Eclipse makes delivery on its 1st microjet
The company offering a new kind of jet is backed by Bill Gates.
ALBUQUERQUE, N.M. (AP) -- Eclipse Aviation has made a major voyage with a very small jet.
The company run by a former Microsoft executive and backed by Bill Gates has become the second in the U.S to deliver one of the new planes, known as microjets, "very light jets," or VLJs, which are expected to fill the skies over the next decade.
They generally have two engines, five or six passenger seats, automated cockpits and cost half as much as the most inexpensive business jet now in service.
The company's recent first delivery was a significant milestone after a bumpy year in which the nine-year-old manufacturer endured a lengthy federal certification process.
Only privately owned Eclipse Aviation, whose second-largest investor is Microsoft Corp. Chairman Bill Gates, and Cessna Aircraft Co., a unit of Textron Inc., have received Federal Aviation Administration certification for the jets so far. Cessna delivered its first in November.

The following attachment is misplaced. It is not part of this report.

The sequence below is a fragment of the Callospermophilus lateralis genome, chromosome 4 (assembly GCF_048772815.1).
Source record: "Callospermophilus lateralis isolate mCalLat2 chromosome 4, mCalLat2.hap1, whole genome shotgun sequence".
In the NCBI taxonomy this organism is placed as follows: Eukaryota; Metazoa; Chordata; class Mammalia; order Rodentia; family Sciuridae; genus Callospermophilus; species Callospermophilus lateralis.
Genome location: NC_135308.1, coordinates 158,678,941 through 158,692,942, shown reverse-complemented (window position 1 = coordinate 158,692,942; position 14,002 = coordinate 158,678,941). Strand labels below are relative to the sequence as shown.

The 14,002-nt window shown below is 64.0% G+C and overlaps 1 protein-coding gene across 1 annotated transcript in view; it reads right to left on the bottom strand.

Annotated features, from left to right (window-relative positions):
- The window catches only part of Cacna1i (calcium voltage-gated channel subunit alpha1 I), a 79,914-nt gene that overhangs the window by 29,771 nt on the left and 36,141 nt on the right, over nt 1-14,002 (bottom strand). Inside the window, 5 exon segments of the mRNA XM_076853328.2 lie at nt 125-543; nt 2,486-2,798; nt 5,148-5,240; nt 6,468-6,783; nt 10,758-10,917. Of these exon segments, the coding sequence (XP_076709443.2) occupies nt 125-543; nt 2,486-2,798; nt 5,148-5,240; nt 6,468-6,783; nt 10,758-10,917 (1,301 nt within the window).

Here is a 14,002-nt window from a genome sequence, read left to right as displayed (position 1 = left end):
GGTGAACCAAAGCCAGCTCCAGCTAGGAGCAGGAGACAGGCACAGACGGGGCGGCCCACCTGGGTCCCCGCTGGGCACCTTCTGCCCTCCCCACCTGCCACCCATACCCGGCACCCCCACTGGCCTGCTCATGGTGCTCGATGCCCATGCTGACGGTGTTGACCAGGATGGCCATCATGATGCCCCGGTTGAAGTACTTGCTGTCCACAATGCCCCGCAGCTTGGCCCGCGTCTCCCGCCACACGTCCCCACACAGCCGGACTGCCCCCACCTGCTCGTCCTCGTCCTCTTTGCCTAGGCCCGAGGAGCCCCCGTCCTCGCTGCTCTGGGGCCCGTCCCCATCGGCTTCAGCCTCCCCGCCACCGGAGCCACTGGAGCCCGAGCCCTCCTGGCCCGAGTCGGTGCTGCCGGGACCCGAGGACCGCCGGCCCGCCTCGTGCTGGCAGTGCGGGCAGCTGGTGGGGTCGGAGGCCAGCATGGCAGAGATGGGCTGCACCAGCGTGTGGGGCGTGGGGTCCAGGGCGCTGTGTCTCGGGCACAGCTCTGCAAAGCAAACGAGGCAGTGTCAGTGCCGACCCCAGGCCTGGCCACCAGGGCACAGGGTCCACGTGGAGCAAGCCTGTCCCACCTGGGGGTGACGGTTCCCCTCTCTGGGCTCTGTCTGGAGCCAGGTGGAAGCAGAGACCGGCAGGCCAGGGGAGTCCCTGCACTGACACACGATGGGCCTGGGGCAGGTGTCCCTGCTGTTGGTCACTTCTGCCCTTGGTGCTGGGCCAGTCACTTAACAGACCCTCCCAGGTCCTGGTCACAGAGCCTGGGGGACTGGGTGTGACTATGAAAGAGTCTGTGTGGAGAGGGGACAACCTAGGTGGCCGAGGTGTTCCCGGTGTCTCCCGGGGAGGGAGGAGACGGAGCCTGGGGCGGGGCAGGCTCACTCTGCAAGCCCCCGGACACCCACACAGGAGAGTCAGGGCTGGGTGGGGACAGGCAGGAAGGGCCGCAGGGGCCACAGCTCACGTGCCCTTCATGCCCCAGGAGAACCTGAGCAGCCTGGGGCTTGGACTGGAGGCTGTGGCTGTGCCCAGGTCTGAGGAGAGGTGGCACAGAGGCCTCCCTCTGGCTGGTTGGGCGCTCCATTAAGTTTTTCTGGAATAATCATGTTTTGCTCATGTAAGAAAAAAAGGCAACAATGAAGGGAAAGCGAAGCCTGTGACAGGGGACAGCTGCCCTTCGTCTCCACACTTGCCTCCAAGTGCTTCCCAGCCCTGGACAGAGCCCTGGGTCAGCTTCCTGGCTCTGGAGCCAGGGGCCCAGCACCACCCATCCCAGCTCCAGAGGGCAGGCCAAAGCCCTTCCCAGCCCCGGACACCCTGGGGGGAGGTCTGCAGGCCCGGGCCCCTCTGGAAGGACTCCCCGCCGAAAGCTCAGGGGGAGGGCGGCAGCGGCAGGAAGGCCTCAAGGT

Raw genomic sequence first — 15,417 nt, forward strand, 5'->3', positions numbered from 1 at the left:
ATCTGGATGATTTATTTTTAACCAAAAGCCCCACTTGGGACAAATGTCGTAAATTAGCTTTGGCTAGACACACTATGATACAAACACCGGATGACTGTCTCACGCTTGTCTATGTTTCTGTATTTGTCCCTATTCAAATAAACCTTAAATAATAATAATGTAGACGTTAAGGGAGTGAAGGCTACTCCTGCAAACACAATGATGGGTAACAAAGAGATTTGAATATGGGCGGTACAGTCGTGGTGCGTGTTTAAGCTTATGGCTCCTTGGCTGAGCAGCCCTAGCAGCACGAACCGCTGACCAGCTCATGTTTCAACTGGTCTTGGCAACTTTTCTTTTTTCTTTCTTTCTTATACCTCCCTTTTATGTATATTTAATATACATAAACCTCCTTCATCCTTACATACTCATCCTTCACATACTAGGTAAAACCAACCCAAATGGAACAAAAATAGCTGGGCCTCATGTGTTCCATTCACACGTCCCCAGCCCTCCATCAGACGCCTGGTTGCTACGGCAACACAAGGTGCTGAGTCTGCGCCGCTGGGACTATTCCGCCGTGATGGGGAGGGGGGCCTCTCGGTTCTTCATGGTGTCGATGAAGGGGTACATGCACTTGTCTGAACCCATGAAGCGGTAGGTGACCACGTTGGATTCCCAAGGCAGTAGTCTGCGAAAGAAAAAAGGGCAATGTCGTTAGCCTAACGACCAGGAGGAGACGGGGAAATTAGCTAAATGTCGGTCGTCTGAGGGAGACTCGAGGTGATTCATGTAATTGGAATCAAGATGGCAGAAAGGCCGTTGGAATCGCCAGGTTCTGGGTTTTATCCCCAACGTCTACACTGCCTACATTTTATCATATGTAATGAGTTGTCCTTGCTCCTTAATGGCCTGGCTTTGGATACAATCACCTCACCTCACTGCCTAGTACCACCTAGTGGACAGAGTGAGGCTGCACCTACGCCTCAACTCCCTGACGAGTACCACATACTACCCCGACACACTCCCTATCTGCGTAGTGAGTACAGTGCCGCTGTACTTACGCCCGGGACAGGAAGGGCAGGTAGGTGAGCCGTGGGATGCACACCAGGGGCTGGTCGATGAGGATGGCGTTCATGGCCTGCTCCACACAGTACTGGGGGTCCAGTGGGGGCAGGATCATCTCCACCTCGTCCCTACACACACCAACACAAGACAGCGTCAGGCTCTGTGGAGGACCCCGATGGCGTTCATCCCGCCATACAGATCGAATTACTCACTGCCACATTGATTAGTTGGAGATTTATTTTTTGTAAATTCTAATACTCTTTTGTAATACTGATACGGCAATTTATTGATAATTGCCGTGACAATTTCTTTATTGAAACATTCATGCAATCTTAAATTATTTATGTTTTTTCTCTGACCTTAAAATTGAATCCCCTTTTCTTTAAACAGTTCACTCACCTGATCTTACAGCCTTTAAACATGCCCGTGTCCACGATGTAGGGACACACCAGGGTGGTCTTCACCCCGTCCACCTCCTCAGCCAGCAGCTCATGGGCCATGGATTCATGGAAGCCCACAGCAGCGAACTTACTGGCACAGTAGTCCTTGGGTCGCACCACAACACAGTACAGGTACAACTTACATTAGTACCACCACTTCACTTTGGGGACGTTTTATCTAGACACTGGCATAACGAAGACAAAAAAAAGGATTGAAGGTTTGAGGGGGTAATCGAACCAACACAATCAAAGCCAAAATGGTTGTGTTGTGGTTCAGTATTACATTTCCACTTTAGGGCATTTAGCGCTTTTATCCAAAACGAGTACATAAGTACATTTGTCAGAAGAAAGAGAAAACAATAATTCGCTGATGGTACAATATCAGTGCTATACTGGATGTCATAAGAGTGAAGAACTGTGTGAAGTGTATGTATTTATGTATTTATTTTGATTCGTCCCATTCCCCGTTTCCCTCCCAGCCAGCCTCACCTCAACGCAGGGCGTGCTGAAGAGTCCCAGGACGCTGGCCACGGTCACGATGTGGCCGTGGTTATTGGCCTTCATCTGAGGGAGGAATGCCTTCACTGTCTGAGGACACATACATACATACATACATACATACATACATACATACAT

1.5M list price
The Eclipse 500, dubbed the SUV of the skies, currently lists at 1.5 million. Eclipse president Vern Raburn said the company hopes to deliver 500 planes to customers this year.
Raburn said the initial purchaser, Jet-Alliance, paid just 995,000, which included 82,000 in options. The shared-jet ownership cooperative, based in Westlake Village, Calif., was one of Eclipse's original customers -- hence, the lower sales price.
There currently are 39 planes on the production line at its Albuquerque manufacturing facility, with five ready for customer delivery after the FAA certifies each individual aircraft, Eclipse officials said.
Officials predicted the Eclipse 500 will change the way people travel, making it more affordable for small businesses or private owners to have aircraft and for air-taxi services to ferry passengers.